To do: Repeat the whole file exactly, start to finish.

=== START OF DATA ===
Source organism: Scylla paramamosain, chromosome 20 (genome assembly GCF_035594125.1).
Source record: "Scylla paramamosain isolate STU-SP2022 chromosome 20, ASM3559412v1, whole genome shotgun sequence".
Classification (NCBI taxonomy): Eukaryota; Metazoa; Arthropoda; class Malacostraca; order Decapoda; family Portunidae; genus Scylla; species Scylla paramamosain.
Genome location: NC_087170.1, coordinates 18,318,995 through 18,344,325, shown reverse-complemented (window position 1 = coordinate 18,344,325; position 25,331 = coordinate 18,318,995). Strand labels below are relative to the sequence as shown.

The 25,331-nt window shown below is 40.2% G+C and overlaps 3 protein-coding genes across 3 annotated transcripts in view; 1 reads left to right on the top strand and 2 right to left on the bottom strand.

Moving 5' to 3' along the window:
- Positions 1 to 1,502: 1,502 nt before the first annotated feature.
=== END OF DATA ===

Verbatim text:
Source organism: Scylla paramamosain, chromosome 20 (genome assembly GCF_035594125.1).
Source record: "Scylla paramamosain isolate STU-SP2022 chromosome 20, ASM3559412v1, whole genome shotgun sequence".
Classification (NCBI taxonomy): Eukaryota; Metazoa; Arthropoda; class Malacostraca; order Decapoda; family Portunidae; genus Scylla; species Scylla paramamosain.
Genome location: NC_087170.1, coordinates 18,318,995 through 18,344,325, shown reverse-complemented (window position 1 = coordinate 18,344,325; position 25,331 = coordinate 18,318,995). Strand labels below are relative to the sequence as shown.

The 25,331-nt window shown below is 40.2% G+C and overlaps 3 protein-coding genes across 3 annotated transcripts in view; 1 reads left to right on the top strand and 2 right to left on the bottom strand.

Moving 5' to 3' along the window:
- Positions 1 to 1,502: 1,502 nt before the first annotated feature.